At Transplant Australia we are launching a new initiative titled ‘The Quality of Life Program’ to expand the suite of services exclusively available to our members and to broaden our membership base.
The program, a key component of the Board’s new Strategic Plan, aims at providing valuable information online and services to recipients to assist them live life to the fullest after transplant.
This program is designed to complement our work in staging sporting events to help transplant recipients rehabilitate and maintain their fitness post-transplant.
The overall aim is to support recipients and their families through their journey by promoting an environment that encourages and sustains their long term health and wellbeing.
The program is driven by Transplant Australia’s Member Support Manager, Chandana Guha (Pictured), who is well acquainted with the transplantation world. Her daughter was diagnosed with a renal condition at the age of two and went on the transplant list at the age of 11. The effects of chronic renal disease and the impacts of a difficult post-transplant experience left her daughter feeling lost and unsupported. Chandana and her daughter experienced firsthand the need for patients to be assisted in a number of critical areas while recovering from the surgery and also in the long term.
Her experience with transplantation helped Chandana provide valuable information and support to patients and their families who were struggling like her to come to terms with life after transplant. At her transplant unit, doctors often requested her to connect with patients either on the waiting list or after transplantation to provide information and emotional support. Coming from a culturally diverse background she comprehended the challenges patients from migrant communities confronted in addition to the trials of a complex surgery.
At Transplant Australia she has found the opportunity to draw from her experience and support recipients in several critical areas through the Quality of Life Program. The program will address the following areas:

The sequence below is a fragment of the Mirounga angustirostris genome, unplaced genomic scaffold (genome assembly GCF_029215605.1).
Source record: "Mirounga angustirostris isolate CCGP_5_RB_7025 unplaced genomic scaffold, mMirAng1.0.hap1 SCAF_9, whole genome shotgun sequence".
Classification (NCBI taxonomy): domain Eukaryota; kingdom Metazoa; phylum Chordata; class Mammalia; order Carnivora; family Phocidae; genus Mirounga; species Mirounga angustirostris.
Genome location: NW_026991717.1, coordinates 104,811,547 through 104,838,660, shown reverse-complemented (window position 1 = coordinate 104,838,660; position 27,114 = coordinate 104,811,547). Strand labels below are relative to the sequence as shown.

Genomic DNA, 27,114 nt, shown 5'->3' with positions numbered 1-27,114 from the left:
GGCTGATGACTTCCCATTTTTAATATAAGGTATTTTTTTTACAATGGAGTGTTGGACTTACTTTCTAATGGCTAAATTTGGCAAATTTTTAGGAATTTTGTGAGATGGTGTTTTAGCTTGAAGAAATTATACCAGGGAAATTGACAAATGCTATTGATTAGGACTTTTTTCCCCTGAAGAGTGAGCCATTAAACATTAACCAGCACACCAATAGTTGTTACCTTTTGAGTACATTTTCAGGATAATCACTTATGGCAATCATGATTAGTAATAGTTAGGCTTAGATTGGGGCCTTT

- Diet – Patients gain a significant amount of weight, as a side effect of their transplant medications with the risk of developing conditions associated with obesity, chronic rejection and graft loss. The plan will provide information and tips on healthy eating, effective weight management, supermarket food guides, simple meal plans, mobile apps to plan meals on the go, and recipes that cater to recipients from culturally diverse backgrounds.
- Exercise – Loss of bone and muscle mass and other conditions are side effects of the transplant medications that can be minimised or managed with exercise. Information on appropriate physical activity to manage these conditions will be built by exercise physiologists and physiotherapists for the plan. While we recognise each patient is different, the information is a guide to assist patients through their recovery path and maintain their health in the long term.
- Wellbeing – Research indicates that a significant proportion of transplant patients develop depression and other mental disorders. It is therefore critical patients receive sustained mental health support to live a fulfilled life. Psychologists and mental health professionals in the field of chronic disease and transplantation are very excited to contribute to this segment of the program. It will facilitate peer support groups and blogs for recipients to discuss their concerns and be heard. The resources and information provided by specialists in this area will address challenges that recipients and particularly adolescent recipients encounter around alcohol, drugs, sexuality, child bearing and social interaction.
- Information on Graft Care – Information on maintenance of the newly acquired graft is crucial to patients. Looking out for risk factors, contact sports, hygiene and precautions to take in public places are some of the issues that patients need to be aware of that will be part of the program. Comprehensive Information on immunisations and travel will also be included.